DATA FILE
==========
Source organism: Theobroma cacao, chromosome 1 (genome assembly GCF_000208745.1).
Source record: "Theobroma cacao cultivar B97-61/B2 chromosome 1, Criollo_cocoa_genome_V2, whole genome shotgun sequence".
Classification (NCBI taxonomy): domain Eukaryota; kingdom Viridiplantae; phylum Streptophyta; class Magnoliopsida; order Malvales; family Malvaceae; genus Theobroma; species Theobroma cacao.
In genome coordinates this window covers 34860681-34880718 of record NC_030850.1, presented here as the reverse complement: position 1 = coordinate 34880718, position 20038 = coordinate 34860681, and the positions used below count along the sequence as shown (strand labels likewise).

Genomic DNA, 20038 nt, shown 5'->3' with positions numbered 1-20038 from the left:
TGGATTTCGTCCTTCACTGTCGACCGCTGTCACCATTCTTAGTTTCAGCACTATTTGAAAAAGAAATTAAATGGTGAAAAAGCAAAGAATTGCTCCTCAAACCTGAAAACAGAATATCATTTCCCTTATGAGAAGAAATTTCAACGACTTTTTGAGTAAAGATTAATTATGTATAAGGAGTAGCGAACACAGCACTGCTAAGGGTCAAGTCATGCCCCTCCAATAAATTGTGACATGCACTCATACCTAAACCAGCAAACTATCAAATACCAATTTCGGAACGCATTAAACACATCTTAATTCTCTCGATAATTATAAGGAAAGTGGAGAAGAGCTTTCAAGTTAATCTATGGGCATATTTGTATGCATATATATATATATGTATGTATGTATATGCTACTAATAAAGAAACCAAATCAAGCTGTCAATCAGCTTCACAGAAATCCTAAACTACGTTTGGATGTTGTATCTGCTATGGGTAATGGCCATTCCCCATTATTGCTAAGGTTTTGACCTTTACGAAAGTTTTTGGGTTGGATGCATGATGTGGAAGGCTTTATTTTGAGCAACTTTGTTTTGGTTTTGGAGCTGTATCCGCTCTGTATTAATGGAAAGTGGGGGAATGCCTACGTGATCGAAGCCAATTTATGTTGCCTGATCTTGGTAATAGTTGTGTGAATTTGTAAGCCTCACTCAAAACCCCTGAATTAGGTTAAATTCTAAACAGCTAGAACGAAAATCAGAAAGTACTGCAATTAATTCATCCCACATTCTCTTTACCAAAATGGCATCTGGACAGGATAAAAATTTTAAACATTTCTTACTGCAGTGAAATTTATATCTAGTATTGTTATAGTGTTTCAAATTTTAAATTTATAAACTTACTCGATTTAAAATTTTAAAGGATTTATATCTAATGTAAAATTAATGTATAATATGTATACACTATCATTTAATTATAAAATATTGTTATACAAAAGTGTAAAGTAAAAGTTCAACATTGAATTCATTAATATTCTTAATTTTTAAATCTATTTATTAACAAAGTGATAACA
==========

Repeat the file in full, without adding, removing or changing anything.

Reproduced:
Source organism: Theobroma cacao, chromosome 1 (genome assembly GCF_000208745.1).
Source record: "Theobroma cacao cultivar B97-61/B2 chromosome 1, Criollo_cocoa_genome_V2, whole genome shotgun sequence".
Classification (NCBI taxonomy): domain Eukaryota; kingdom Viridiplantae; phylum Streptophyta; class Magnoliopsida; order Malvales; family Malvaceae; genus Theobroma; species Theobroma cacao.
In genome coordinates this window covers 34860681-34880718 of record NC_030850.1, presented here as the reverse complement: position 1 = coordinate 34880718, position 20038 = coordinate 34860681, and the positions used below count along the sequence as shown (strand labels likewise).

Genomic DNA, 20038 nt, shown 5'->3' with positions numbered 1-20038 from the left:
TGGATTTCGTCCTTCACTGTCGACCGCTGTCACCATTCTTAGTTTCAGCACTATTTGAAAAAGAAATTAAATGGTGAAAAAGCAAAGAATTGCTCCTCAAACCTGAAAACAGAATATCATTTCCCTTATGAGAAGAAATTTCAACGACTTTTTGAGTAAAGATTAATTATGTATAAGGAGTAGCGAACACAGCACTGCTAAGGGTCAAGTCATGCCCCTCCAATAAATTGTGACATGCACTCATACCTAAACCAGCAAACTATCAAATACCAATTTCGGAACGCATTAAACACATCTTAATTCTCTCGATAATTATAAGGAAAGTGGAGAAGAGCTTTCAAGTTAATCTATGGGCATATTTGTATGCATATATATATATATGTATGTATGTATATGCTACTAATAAAGAAACCAAATCAAGCTGTCAATCAGCTTCACAGAAATCCTAAACTACGTTTGGATGTTGTATCTGCTATGGGTAATGGCCATTCCCCATTATTGCTAAGGTTTTGACCTTTACGAAAGTTTTTGGGTTGGATGCATGATGTGGAAGGCTTTATTTTGAGCAACTTTGTTTTGGTTTTGGAGCTGTATCCGCTCTGTATTAATGGAAAGTGGGGGAATGCCTACGTGATCGAAGCCAATTTATGTTGCCTGATCTTGGTAATAGTTGTGTGAATTTGTAAGCCTCACTCAAAACCCCTGAATTAGGTTAAATTCTAAACAGCTAGAACGAAAATCAGAAAGTACTGCAATTAATTCATCCCACATTCTCTTTACCAAAATGGCATCTGGACAGGATAAAAATTTTAAACATTTCTTACTGCAGTGAAATTTATATCTAGTATTGTTATAGTGTTTCAAATTTTAAATTTATAAACTTACTCGATTTAAAATTTTAAAGGATTTATATCTAATGTAAAATTAATGTATAATATGTATACACTATCATTTAATTATAAAATATTGTTATACAAAAGTGTAAAGTAAAAGTTCAACATTGAATTCATTAATATTCTTAATTTTTAAATCTATTTATTAACAAAGTGATAACA